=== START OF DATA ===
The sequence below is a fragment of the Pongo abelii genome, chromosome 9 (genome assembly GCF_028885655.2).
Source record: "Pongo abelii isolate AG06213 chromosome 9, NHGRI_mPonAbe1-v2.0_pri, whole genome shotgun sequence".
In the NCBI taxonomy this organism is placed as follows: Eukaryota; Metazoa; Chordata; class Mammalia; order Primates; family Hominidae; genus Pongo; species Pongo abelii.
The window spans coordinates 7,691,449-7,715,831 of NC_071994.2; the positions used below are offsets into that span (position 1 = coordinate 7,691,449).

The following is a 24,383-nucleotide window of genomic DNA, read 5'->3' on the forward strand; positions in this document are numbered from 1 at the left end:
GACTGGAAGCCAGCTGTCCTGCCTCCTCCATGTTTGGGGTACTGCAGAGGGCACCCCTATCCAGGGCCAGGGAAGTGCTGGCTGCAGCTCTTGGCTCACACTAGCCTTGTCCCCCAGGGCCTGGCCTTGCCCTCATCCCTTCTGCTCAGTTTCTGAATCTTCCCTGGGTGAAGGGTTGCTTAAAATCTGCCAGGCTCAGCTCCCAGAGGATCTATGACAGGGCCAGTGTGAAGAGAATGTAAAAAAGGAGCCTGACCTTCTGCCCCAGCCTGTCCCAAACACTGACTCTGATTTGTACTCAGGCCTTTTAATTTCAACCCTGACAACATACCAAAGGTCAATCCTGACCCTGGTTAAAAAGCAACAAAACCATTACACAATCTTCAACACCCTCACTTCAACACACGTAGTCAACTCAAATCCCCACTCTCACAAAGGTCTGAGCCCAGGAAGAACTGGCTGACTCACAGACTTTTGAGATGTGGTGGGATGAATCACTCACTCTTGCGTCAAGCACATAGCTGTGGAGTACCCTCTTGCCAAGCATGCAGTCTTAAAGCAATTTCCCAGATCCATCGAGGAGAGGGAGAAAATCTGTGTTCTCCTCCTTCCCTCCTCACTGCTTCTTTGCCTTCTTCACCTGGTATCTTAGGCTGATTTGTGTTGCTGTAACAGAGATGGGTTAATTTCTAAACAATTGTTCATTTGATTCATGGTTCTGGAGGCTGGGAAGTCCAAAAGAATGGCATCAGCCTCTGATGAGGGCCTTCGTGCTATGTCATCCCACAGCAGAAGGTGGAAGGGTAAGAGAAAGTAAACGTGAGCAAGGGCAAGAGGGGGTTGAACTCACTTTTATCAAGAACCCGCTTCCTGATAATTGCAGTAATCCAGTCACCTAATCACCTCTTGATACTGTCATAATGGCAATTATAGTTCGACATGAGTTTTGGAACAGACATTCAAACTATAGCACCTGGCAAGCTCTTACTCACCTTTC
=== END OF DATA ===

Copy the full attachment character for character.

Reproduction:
The sequence below is a fragment of the Pongo abelii genome, chromosome 9 (genome assembly GCF_028885655.2).
Source record: "Pongo abelii isolate AG06213 chromosome 9, NHGRI_mPonAbe1-v2.0_pri, whole genome shotgun sequence".
In the NCBI taxonomy this organism is placed as follows: Eukaryota; Metazoa; Chordata; class Mammalia; order Primates; family Hominidae; genus Pongo; species Pongo abelii.
The window spans coordinates 7,691,449-7,715,831 of NC_071994.2; the positions used below are offsets into that span (position 1 = coordinate 7,691,449).

The following is a 24,383-nucleotide window of genomic DNA, read 5'->3' on the forward strand; positions in this document are numbered from 1 at the left end:
GACTGGAAGCCAGCTGTCCTGCCTCCTCCATGTTTGGGGTACTGCAGAGGGCACCCCTATCCAGGGCCAGGGAAGTGCTGGCTGCAGCTCTTGGCTCACACTAGCCTTGTCCCCCAGGGCCTGGCCTTGCCCTCATCCCTTCTGCTCAGTTTCTGAATCTTCCCTGGGTGAAGGGTTGCTTAAAATCTGCCAGGCTCAGCTCCCAGAGGATCTATGACAGGGCCAGTGTGAAGAGAATGTAAAAAAGGAGCCTGACCTTCTGCCCCAGCCTGTCCCAAACACTGACTCTGATTTGTACTCAGGCCTTTTAATTTCAACCCTGACAACATACCAAAGGTCAATCCTGACCCTGGTTAAAAAGCAACAAAACCATTACACAATCTTCAACACCCTCACTTCAACACACGTAGTCAACTCAAATCCCCACTCTCACAAAGGTCTGAGCCCAGGAAGAACTGGCTGACTCACAGACTTTTGAGATGTGGTGGGATGAATCACTCACTCTTGCGTCAAGCACATAGCTGTGGAGTACCCTCTTGCCAAGCATGCAGTCTTAAAGCAATTTCCCAGATCCATCGAGGAGAGGGAGAAAATCTGTGTTCTCCTCCTTCCCTCCTCACTGCTTCTTTGCCTTCTTCACCTGGTATCTTAGGCTGATTTGTGTTGCTGTAACAGAGATGGGTTAATTTCTAAACAATTGTTCATTTGATTCATGGTTCTGGAGGCTGGGAAGTCCAAAAGAATGGCATCAGCCTCTGATGAGGGCCTTCGTGCTATGTCATCCCACAGCAGAAGGTGGAAGGGTAAGAGAAAGTAAACGTGAGCAAGGGCAAGAGGGGGTTGAACTCACTTTTATCAAGAACCCGCTTCCTGATAATTGCAGTAATCCAGTCACCTAATCACCTCTTGATACTGTCATAATGGCAATTATAGTTCGACATGAGTTTTGGAACAGACATTCAAACTATAGCACCTGGCAAGCTCTTACTCACCTTTC